Measures to tackle health inequalities among Black and South Asian ethnic groups fail to address the scale of the issue, two doctors commenting on government plans have said, adding that ethnicity must be factored into policy decision making.
The Race Disparity Unit makes thirteen recommendations in its report, all of which have been accepted by the prime minister.
The report calls for more research and collecting data. For example, it calls for mandatory recording of ethnicity on death certificates, ‘as this is the only way of establishing a complete picture of the impact of the virus on ethnic minorities.’
But Dr Parth Patel, researcher at the Institute for Public Policy Research (IPPR) and an A&E doctor during the first wave of the pandemic, warned that research alone was not enough: “The government should be acting to address the underlying structures behind ethnic disparities. This means protecting minority ethnic communities so they’re less likely to catch Covid-19, and increasing access to treatment once they have it.”
“Failure to act quickly will lead to thousands of unnecessary deaths during this second wave – this is about public health as much as it’s about racial justice. Inequalities fuel pandemics,” he added.
According to new medical research quoted in the paper, based on analysis of 17 million adults in England, 33.9 per cent of people who were critically ill with confirmed Covid-19 (up to 31 August) were from ethnic minority backgrounds.
The Office for National Statistics also reported in June that black men and black women were more than four times more likely to die from a Covid-19-related death than white ethnicity males and females.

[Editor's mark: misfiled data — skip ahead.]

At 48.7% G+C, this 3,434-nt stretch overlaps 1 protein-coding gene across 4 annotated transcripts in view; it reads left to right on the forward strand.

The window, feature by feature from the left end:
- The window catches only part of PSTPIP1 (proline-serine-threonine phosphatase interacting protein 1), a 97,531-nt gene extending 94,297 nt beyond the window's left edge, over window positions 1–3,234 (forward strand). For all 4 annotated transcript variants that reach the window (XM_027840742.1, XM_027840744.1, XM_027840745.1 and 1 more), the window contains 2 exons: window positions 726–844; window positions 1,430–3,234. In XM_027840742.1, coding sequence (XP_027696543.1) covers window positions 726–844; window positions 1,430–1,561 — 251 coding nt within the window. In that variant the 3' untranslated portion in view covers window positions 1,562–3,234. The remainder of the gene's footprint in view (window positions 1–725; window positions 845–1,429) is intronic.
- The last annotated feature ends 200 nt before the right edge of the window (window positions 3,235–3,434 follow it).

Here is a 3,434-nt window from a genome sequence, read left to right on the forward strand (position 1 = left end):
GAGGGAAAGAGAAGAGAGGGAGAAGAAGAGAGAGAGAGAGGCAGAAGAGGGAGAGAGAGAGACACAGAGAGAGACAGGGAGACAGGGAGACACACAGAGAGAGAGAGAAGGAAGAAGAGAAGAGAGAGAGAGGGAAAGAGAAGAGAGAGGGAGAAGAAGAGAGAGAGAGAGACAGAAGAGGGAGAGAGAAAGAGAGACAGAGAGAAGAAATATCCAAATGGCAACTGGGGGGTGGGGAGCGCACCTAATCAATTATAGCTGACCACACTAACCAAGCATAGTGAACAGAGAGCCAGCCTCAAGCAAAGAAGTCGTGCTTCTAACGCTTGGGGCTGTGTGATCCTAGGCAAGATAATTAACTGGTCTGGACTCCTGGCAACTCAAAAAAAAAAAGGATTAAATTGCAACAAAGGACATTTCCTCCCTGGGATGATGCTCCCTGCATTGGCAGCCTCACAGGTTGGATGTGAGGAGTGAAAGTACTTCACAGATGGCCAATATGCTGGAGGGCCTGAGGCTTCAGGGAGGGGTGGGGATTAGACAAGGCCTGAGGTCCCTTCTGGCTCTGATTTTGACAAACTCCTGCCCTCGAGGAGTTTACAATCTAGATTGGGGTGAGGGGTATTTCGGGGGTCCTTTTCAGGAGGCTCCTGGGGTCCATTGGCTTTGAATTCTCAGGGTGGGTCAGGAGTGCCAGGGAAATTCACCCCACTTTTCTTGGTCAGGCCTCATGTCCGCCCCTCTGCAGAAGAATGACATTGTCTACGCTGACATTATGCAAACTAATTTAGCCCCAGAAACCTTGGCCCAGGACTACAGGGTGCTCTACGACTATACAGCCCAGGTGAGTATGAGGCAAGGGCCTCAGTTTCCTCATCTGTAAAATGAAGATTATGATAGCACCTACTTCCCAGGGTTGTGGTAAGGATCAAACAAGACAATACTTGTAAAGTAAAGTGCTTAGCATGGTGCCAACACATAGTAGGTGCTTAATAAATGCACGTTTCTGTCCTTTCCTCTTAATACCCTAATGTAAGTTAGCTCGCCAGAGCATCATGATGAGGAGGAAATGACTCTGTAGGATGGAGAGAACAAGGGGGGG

But the RDU stops short of requiring employers to include ethnicity as an independent risk factor when deciding how to protect their employees at work. The RDU says that ‘risk assessments should be applied equally…across the workforce.’
“Singling out all ethnic minority members of staff for additional risk assessments could be stigmatising and could deny them opportunities,” it says.
But, the British Medical Association is calling for "culturally sensitive" risk assessments for employees from BAME backgrounds.
Dr Chaand Nagpaul, BMA council chair, said: “We are deeply concerned that 35 per cent of Intensive Care beds are occupied by BAME patients, and that two times as many ethnic minority people are infected by virus, with ONS figures also continuing to show disproportionate deaths."
He called for more tailored public health messaging that BAME communities trust and have confidence in order to ensure behavioural change.
"We also need clear Government guidance for employers on how to do culturally sensitive risk assessments.
"All workers at increased risk from the virus must be protected. The Government knows that BAME people are more likely to be in key worker roles, increasing their risk of exposure, and they need to act. Our UK population is diverse and the Covid response must recognise this."
Speaking to the BBC, Dr Chris Udenze, a GP, agreed. He said although this was a ‘complicated’ issue, it was important not to dismiss ethnicity.
“Ethnicity is not the only factor but it is definitely one of many factors,” he said. “All the other factors such socioeconomic factors, diabetes etc are important but even if you were able to take these away, there is still a disparity. Ethnicity is still a relevant factor and not paying attention to this will not help communities vulnerable to Covid-19.”
The first quarterly report on progress to address Covid-19 health inequalities bit.ly/2HrI4xF
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